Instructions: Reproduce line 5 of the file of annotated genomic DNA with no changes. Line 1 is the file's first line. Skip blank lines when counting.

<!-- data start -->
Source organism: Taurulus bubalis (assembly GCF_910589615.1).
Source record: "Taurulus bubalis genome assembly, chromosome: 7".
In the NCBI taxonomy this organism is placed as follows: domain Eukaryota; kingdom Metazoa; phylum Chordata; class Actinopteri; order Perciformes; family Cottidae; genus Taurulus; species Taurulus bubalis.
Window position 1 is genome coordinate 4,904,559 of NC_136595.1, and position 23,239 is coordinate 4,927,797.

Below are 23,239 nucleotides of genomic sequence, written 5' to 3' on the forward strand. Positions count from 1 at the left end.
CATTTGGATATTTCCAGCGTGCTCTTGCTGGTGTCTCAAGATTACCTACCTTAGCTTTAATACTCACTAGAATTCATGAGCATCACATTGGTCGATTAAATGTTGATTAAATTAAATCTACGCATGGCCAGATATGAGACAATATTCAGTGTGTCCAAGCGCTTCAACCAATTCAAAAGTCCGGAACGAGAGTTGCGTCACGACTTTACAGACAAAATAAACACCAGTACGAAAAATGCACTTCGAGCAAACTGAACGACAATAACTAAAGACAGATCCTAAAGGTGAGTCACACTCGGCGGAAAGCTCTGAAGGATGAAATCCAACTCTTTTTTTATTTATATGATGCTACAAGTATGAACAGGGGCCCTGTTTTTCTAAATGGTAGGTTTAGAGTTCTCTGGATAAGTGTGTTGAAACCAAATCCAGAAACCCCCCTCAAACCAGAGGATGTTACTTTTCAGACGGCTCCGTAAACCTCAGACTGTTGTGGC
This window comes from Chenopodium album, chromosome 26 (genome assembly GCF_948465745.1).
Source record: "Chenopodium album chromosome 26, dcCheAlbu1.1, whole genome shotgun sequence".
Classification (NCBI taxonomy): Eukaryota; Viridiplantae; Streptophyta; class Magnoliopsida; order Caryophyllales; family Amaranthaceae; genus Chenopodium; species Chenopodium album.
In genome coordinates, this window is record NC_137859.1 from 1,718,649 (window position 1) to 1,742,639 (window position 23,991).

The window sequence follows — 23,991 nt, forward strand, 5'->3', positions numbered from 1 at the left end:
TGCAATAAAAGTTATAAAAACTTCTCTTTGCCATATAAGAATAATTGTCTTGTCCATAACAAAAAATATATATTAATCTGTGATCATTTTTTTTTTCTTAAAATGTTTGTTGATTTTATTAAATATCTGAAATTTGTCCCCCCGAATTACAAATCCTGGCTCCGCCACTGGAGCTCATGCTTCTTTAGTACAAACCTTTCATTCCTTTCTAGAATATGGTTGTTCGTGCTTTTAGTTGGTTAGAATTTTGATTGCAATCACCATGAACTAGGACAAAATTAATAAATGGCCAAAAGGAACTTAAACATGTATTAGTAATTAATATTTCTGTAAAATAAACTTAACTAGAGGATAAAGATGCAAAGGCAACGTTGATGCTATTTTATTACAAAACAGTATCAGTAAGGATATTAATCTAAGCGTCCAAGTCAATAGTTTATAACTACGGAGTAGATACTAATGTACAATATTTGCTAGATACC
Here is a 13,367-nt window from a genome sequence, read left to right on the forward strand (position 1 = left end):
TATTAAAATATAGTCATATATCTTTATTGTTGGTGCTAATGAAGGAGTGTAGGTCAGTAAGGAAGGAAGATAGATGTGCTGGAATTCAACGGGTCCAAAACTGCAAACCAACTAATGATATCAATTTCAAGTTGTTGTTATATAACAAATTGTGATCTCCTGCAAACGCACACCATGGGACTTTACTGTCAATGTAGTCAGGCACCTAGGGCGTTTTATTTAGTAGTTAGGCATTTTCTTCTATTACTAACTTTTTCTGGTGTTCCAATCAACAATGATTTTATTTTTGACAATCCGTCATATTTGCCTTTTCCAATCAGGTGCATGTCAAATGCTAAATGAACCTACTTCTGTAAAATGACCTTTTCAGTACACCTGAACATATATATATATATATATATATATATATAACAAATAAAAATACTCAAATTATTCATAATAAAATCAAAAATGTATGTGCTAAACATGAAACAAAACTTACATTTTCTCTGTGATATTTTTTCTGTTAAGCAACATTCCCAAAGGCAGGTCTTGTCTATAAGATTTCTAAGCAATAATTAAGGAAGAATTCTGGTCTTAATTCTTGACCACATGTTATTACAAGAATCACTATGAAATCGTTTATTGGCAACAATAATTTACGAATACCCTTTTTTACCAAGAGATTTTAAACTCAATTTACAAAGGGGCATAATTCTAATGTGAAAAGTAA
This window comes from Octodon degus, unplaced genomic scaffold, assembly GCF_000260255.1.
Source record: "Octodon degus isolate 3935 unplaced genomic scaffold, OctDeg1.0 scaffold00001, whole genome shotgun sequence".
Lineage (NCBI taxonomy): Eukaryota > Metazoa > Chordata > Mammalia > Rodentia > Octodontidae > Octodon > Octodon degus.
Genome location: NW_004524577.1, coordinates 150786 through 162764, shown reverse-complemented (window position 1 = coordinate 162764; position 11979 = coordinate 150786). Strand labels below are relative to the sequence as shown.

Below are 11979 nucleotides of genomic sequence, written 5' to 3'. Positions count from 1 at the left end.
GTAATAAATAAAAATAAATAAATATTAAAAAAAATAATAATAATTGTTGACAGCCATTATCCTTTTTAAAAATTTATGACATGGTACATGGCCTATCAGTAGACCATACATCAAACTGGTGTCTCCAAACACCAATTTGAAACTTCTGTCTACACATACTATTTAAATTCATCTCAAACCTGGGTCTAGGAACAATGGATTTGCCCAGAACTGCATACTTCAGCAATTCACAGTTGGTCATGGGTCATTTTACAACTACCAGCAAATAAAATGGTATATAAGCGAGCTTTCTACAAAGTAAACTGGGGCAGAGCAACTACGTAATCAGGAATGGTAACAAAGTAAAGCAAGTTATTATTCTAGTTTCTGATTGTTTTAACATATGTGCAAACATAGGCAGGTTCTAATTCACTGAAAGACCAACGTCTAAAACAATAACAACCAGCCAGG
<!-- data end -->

Below are 23,239 nucleotides of genomic sequence, written 5' to 3' on the forward strand. Positions count from 1 at the left end.